Village Life

Visit the houses and gardens of a 19th-century New England seafaring village. Meet a roleplayer. Explore the businesses and shops, and talk to interpreters demonstrating 19th century trades and crafts.

Anchor Circle and the Greenmanville Church

Add to My Trip

Greenmanville Church

During the 1850s and for a generation thereafter, the Greenmanville Seventh Day Baptist Church was the focus of the town’s considerable Seventh Day Baptist community.

Learn the art of making barrels and casks, an integral part of 19-century industry, at the Mystic Seaport Cooperage.

Add to My Trip

Cooperage

The cooperage was a shop where round wooden containers, which we often call barrels, were manufactured. These casks were an essential element in life both at sea and ashore, and wooden containers made from staves and hoops served many storage purposes.

Buckingham-Hall House

Add to My Trip

Buckingham-Hall House

Originally situated in Saybrook, Connecticut, near the only ferry crossing at the mouth of the Connecticut River, this house was the home of the family of William Hall Sr., a New York import merchant, in the 1830s.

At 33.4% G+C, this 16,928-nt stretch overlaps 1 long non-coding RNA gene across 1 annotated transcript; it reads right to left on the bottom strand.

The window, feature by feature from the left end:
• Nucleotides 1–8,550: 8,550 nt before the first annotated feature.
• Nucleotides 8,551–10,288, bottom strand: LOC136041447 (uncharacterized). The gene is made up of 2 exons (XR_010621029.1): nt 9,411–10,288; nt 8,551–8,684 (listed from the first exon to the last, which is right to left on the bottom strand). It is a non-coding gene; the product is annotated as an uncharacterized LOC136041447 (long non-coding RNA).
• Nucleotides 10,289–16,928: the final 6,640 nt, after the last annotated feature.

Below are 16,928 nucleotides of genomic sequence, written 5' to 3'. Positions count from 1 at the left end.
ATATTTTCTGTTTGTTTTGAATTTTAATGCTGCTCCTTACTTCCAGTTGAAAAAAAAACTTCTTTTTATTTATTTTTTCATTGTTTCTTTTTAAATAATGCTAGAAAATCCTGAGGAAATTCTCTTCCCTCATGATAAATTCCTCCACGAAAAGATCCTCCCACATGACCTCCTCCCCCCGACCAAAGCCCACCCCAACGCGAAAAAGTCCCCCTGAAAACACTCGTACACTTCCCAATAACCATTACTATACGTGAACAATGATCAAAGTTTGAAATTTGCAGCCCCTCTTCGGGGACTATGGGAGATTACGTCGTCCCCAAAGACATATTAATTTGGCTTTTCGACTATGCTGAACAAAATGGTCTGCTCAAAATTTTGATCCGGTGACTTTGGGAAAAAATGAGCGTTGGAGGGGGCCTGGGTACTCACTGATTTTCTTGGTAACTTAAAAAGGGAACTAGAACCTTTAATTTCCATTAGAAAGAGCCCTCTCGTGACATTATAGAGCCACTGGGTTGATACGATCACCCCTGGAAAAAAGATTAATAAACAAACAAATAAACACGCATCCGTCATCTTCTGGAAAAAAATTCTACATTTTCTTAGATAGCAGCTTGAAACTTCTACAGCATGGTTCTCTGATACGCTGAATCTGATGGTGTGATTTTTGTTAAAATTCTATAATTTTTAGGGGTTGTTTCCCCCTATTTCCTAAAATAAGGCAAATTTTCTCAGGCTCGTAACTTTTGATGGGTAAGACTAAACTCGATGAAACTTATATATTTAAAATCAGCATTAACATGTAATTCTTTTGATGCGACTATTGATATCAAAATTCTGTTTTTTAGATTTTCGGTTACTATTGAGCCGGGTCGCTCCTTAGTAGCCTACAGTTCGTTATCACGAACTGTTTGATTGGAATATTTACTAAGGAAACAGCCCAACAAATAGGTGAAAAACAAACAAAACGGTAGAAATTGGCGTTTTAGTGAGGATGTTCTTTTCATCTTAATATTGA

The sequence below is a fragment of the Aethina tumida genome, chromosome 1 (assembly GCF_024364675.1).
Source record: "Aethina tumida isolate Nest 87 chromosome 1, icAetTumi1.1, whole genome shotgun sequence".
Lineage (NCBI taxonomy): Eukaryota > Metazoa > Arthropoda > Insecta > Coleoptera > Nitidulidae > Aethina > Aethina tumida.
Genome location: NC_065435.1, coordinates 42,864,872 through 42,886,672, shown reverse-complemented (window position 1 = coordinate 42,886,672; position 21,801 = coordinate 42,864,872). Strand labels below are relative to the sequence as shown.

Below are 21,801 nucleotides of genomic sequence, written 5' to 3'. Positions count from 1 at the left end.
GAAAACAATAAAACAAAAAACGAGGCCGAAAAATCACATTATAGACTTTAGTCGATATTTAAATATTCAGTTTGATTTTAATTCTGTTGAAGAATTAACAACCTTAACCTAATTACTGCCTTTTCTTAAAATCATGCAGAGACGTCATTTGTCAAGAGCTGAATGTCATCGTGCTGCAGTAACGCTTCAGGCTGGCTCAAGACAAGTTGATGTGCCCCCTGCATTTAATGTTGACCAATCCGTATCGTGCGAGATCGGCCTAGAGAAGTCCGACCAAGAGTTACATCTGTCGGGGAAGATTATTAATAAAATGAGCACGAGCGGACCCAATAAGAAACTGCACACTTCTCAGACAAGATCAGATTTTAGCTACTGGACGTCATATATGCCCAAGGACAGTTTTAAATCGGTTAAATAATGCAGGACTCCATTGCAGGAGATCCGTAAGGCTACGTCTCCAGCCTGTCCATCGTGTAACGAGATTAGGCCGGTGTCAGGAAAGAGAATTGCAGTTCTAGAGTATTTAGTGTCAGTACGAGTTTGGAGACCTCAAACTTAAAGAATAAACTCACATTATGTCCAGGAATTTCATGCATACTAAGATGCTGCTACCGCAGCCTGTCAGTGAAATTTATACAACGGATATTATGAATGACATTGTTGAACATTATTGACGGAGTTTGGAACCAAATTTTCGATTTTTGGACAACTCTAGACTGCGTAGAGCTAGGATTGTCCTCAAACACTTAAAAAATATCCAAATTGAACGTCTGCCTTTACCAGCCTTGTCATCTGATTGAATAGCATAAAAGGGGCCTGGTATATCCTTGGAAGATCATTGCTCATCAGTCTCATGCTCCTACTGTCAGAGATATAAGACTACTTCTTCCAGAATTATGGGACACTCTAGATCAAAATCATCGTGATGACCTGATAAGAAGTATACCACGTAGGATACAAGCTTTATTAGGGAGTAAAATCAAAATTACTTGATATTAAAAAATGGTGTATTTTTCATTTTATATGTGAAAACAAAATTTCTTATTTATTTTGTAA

The Ship Carver shop at Mystic Seaport

Add to My Trip

Ship Carver

Figureheads and other carvings which decorated wooden ships in the Age of Sail are sometimes all that remain from the many vessels built in the 19th century. The staff who work here carve nameboards, trailboards, figureheads, and sternboards for boats, as well as shop signs, tobacconists’ figures, and decorations meant for the home.

Nautical Instrument Shop

Add to My Trip

Nautical Instruments Shop

Here the ships’ officers could purchase or have adjustments made to their precise and somewhat delicate navigational tools–quadrants, sextants and chronometers.

Inside the Shipsmith Shop

Add to My Trip

James Driggs Shipsmith Shop

This shipsmith shop was built in New Bedford, Mass., by James D. Driggs in 1885. It is the only manufactory of ironwork for the whaling industry known to have survived from the 19th century.